An estimated 115,000 people marched in Bilbao, in the Basque Country in the north of the Spanish state, on January 12, undeterred by pouring rain and near-freezing conditions. Protesters demanded the repatriation to the Basque Country of hundreds of Basque political prisoners held by the Spanish state.
Bilbao, the major city in the Biscay region of Basque Country has hosted the march annually. But it has only been since the unilateral ceasefire of armed Basque pro-independence group ETA in October 2011, and the legalisation of the left-nationalist party Bildu ( in the same year did that the marches have grown to success a huge size.
This year's march also featured solidarity contingents from countries such as Venezuela, Cuba, Catalonia (where there is a strong movement for independence from Spain) and Australia.
Colourful promo video for the January 12 march, featuring mix of traditional, punk and other music styles.
The march slogan, “Human Rights, Resolution, and Peace: Basque Prisoners to Basque Country”, was a clear response to the Spanish state’s ongoing policy of using imprisonment and exile to harass the Basque independence movement.
Contravening its own penal code, the Spanish state has dispersed more than 600 Basque political prisoners across jails throughout Spain to make collective and solidarity action by prisoners and supporters difficult. Families of prisoners have been harassed en route to prisons, sentences are routinely extended, and 14 seriously ill prisoners have been denied release.
Jose, brother of prisoner Gotzone Lopez de Luzuriaga Fernendez, spoke to Green Left Weekly about his sister’s case the day before her birthday: “My sister has spent twenty three years in jail far from family and friends. She has been moved through five different prisons outside Pais Vasco to make it difficult for us to visit and support her."
In 2007 Gotzone was diagnosed with incurable cancer.
“She was receiving treatment in a civilian hospital where I was able to visit,” said Jose. ”While I was visiting, the government threw me out and moved her in a military hospital where treatment is worse and where we can't visit.”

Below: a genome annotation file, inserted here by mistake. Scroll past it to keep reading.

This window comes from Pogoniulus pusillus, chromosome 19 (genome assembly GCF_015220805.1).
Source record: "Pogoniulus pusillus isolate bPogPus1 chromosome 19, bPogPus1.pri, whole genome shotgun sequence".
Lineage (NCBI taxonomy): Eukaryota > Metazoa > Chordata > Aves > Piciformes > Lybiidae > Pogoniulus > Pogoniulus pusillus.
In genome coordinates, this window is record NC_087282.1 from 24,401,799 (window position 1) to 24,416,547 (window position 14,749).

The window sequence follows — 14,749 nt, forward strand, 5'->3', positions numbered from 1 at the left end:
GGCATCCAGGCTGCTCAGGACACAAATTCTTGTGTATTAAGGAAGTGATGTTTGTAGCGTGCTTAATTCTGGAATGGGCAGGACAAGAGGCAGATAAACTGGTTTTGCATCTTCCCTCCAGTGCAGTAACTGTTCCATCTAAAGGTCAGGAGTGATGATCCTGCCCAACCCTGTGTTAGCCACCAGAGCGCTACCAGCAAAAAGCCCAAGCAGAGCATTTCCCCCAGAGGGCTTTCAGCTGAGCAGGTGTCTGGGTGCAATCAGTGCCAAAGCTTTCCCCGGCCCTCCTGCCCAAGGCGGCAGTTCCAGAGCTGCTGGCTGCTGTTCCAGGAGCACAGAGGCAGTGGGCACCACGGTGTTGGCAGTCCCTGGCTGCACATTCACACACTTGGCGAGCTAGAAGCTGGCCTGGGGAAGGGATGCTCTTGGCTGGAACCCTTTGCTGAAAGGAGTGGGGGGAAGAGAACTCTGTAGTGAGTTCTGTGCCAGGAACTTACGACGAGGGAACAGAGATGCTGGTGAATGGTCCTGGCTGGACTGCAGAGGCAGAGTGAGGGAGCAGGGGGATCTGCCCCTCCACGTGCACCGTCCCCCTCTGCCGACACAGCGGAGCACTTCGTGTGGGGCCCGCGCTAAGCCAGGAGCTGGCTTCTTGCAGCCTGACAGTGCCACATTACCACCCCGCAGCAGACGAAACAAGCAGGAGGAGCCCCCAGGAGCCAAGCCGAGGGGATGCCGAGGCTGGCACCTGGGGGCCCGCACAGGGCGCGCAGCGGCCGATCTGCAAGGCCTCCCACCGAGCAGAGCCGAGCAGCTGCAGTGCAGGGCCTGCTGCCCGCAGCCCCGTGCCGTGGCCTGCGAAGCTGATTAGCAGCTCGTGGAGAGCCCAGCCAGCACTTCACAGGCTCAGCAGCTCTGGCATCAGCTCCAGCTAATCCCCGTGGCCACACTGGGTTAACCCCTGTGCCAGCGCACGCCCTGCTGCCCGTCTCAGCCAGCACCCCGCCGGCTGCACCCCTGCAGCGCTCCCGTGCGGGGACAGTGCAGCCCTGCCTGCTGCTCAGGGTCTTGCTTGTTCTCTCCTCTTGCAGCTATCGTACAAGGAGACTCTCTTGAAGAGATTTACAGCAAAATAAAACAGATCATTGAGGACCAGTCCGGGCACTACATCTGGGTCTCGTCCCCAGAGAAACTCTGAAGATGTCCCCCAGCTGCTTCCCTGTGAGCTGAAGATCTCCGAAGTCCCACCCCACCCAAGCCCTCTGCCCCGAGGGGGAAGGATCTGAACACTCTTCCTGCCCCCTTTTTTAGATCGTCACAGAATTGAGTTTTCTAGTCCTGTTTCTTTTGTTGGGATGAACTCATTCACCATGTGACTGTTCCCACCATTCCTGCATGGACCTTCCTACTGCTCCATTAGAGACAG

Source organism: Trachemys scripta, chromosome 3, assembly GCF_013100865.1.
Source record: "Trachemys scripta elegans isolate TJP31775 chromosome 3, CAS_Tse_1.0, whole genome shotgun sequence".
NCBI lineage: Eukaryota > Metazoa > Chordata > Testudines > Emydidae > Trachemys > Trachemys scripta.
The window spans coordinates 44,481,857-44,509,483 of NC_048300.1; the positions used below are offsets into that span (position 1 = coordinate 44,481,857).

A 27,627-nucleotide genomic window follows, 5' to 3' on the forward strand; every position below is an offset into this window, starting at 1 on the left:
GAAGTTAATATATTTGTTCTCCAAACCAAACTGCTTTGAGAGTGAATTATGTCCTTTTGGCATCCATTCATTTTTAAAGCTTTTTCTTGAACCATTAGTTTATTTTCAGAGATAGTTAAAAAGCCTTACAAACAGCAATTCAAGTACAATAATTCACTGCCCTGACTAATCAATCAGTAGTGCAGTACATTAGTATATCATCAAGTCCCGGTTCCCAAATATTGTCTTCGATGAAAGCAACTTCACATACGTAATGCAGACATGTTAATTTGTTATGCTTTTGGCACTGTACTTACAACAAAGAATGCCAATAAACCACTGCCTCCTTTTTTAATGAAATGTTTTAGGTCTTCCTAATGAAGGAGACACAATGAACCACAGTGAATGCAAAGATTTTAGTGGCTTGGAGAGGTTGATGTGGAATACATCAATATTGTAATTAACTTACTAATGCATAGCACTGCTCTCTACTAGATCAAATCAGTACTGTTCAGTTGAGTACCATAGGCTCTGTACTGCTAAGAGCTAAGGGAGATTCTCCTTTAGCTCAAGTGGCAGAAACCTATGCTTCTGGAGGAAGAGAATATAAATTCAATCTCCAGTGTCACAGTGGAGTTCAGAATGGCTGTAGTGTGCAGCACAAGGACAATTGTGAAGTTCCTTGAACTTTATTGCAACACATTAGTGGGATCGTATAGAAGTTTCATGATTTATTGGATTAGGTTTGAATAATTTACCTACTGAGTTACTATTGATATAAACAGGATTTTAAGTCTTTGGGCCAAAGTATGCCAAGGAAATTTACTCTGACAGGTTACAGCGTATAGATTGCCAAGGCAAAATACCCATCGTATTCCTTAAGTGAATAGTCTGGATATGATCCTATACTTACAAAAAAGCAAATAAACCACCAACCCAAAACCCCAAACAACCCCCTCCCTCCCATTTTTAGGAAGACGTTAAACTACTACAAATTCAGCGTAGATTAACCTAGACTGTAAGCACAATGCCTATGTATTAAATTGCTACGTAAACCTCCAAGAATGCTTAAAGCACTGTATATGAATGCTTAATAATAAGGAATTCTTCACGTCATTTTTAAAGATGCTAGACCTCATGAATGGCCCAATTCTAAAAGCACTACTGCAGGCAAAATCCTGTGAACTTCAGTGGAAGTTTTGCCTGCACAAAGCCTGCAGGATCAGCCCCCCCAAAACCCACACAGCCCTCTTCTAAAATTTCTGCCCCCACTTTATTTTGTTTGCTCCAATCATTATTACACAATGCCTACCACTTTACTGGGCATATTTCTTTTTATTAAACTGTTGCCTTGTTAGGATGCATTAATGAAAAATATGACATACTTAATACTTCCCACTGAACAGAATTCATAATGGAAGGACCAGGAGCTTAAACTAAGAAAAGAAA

Video promoting the march for prisoner rights.
ETA's demobilisation has opened up new political space in the Basque Country. After an extensive legal battle in 2011, the leftist coalition BH Bildu gained legal status and achieved spectacular results in local and state elections. In October, it won nearly 26% of the vote.
A spokesperson for Alternativa, one of the groups in coalition, emphasised to Green Left that the role of the party is to work with, not supplant, the social movements. The coalition, the spokesperson said, “stands for peace and a solution to the problem of violence in the Basque Country, social justice, Basque language and to fight against racism and xenophobia”.
As is the case in Catalonia, a majority of seats in the Basque parliament now belong to parties favouring an independent Basque Country. However, the Basque nationalist right party, PNV, has allied with the anti-independence forces to form government and is not supporting any moves towards self determination. The PNV views Bildu as a political opponent and did not support this year’s march, with no noticeable effect on attendance.
Despite ETA's permanent ceasefire, political repression continues. This includes persecutions and prison sentences for the crime of “exhaltating terrorism”, or displaying photos of political prisoners in demonstrations. Five young people were jailed in June last year on such charges.
Left-wing groups and organising centres, including bars and cultural centres, are commonly raided and vandalised by police on the pretext of removing photos. The Spanish state continues to define any referendum on self-determination as illegal and unconstitutional.
With the economic crisis intensifying, the Spanish state continues to lose credibility throughout the whole population. The January 12 march demonstrated a level of militancy that will not be easily demobilised.